Tuesday, February 24, 2009
Banks who make loans at interest are no different. They extend credit (i.e., allow people to pull forward their earning from the future into the present) that allows people to make needed or desired purchases now that they could otherwise afford. By charging interest the bank also acts to siphon its income off of the income generated by productive labor.
Now, where the loan is made such that it enhances the future value of labor, one can potentially see the value of making such an investment against future income, and gladly pay interest on the loan so long as that interest does not wipe out the gains in added value to ones productive labor (or, so long as the person who does the labor retains the value of the added labor and not the bankermen). One can even imagine a labor friendly loan contract that essentially guarantees such an outcome, forcing bankers to assume more risk of the failed investment (and incentivising more prudent lending).
But in the current economy, banks are extended credit mainly for the purpose of aiding the rentier class to set up commercial and domestic "venus-flytraps" to capture the income of productive labor through extractive rents (and, up until recently, for the purpose of allowing speculators to pull that potential for future rental income forward by developing and selling these spaces at tremendous profit -- or engaging in securitization which promises the same only in a much more abstract form). This is true both in residential real estate (a racket since the New Deal of the 1930's) and in commercial real estate (roughly the same period). A whole economic sector emerged in service of this particular economy.
The problem, of course, being that the whole inverted pyramid is based on the value of productive labor. You know, people that actually make and do stuff and exchange that stuff with other people who make and do stuff. When the value of that portion of the economy stagnates or declines (as it has since the early 1970's on an individual basis -- for men and certain core industries in particular) then the ability to realize the income that one has already "pulled forward" to purchase houses, cars, clothing or office space diminishes greatly leading to an increased inability to service the contracts with the banks, landlords, and insurance companies.
What is interesting about the current situation is that the USG has been completely captured by the rentier class. So, as the FIRE economy of the rentier begins to collapse, the federal response is to pull forward (technically pull back) future tax income (remember the government is also an extractive entity) and shovel this money into failing FIRE institutions. Of course, their efforts can only fail because such actions DO NOTHING to shore up the value of labor, either in the present or, through productive investments, in the future. In fact, it is much worse, because it adds additional, crushing debt that future productive labor must pay (with a diminishing value due to the complete absence of productive investment --- this is a recipe for government insolvency).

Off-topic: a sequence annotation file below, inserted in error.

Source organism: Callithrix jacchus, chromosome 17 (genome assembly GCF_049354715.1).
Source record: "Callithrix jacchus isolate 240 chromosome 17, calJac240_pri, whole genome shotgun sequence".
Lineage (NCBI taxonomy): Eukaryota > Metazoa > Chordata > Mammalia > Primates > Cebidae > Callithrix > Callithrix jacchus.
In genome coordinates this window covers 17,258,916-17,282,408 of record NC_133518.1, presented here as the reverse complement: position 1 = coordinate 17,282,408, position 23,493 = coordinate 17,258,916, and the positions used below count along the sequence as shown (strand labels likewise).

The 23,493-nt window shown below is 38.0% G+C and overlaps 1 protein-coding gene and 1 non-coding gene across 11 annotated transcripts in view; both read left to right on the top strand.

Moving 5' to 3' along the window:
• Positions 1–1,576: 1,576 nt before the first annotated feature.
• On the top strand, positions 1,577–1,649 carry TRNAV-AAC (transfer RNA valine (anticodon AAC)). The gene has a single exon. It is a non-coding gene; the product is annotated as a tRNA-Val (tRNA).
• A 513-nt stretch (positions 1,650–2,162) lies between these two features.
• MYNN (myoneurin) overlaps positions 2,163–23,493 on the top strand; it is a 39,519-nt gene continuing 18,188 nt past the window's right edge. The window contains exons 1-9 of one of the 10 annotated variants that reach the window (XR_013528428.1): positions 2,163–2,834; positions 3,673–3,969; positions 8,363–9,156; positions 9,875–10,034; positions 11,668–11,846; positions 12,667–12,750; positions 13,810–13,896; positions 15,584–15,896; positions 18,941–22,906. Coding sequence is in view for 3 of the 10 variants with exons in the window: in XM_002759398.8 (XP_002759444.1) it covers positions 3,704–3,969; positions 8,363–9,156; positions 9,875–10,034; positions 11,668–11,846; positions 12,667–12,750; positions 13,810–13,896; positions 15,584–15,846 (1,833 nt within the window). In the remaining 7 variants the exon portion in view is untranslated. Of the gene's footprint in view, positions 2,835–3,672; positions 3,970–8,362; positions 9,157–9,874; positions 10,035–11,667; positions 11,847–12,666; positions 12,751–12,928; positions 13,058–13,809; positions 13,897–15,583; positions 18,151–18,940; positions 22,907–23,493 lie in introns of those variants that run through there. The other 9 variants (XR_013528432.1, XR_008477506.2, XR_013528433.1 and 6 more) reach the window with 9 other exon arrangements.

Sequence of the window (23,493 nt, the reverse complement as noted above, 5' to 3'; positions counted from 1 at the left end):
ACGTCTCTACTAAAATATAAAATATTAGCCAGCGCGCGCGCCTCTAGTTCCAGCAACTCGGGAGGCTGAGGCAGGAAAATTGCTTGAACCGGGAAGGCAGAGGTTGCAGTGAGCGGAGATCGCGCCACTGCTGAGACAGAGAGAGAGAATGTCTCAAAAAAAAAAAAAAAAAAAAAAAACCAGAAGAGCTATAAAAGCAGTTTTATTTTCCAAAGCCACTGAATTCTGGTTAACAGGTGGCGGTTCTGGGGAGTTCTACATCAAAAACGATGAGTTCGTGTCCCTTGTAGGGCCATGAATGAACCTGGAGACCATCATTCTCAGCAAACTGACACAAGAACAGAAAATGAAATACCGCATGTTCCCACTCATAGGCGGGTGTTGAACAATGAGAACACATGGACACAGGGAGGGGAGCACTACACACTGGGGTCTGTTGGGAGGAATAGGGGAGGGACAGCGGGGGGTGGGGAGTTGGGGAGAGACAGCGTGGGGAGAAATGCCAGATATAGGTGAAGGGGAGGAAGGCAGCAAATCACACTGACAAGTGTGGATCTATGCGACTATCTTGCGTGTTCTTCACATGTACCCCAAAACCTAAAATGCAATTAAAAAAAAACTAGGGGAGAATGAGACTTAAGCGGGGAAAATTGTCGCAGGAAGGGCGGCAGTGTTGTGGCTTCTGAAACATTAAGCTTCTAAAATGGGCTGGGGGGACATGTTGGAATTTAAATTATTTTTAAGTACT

Monday, February 23, 2009
Here's a selection that captures the heart of the argument;
The fact that today’s neoliberals claim to be the intellectual descendants of Adam Smith make it necessary to restore a more accurate historical perspective. Their concept of “free markets” is the antithesis of Smith’s. It is the opposite of that of the classical political economists down through John Stuart Mill, Karl Marx and the Progressive Era reforms that sought to create markets free of extractive rentier claims by special interests whose institutional power can be traced back to medieval Europe and its age of military conquest.
Economic writers from the 16th through 20th centuries recognized that free markets required government oversight to prevent monopoly pricing and other charges levied by special privilege. By contrast, today’s neoliberal ideologues are public relations advocates for vested interests to depict a “free market” is one free of government regulation, “free” of anti-trust protection, and even of protection against fraud, as evidenced by the SEC’s refusal to move against Madoff, Enron, Citibank et al.). The neoliberal ideal of free markets is thus basically that of a bank robber or embezzler, wishing for a world without police so as to be sufficiently free to siphon off other peoples’ money without constraint.
Unrestrained predator capitalism is what we have. Sadly, Obama is increasingly looking like a head shark in a tank of very nasty others. There seems to be no limit to his complicity in the neoliberal project of raiding the public resources for maximum private gain. Looks like Hoover will get his replacement in the history books. Good news is, we will be rid of him in 4 years -- I just hope we don't get Pinochet as his replacement.
Thursday, February 5, 2009
The rules, created in response to growing public anger about the record bonuses the financial industry doled out last year, will apply only to top executives at companies that need “exceptional” assistance in the future. The limits aren’t retroactive, meaning firms that have already taken government money won’t be subject to the restrictions unless they have to come back for more.Well, there it is, in black and white. A cap for those who take even more of the kiddies money, only in "da future" -- bankermen love that phrase. There is a wonderful picture of Obama giving a speech with Tim Geithner leering from behind. One can almost sense the bankerman's hand behind Mr. Obama's jacket, pulling the strings as Mr. Obama speaks. I feel sorry for Barack, he is certainly a good man, who will in no way be able to handle the snakes he is in bed with.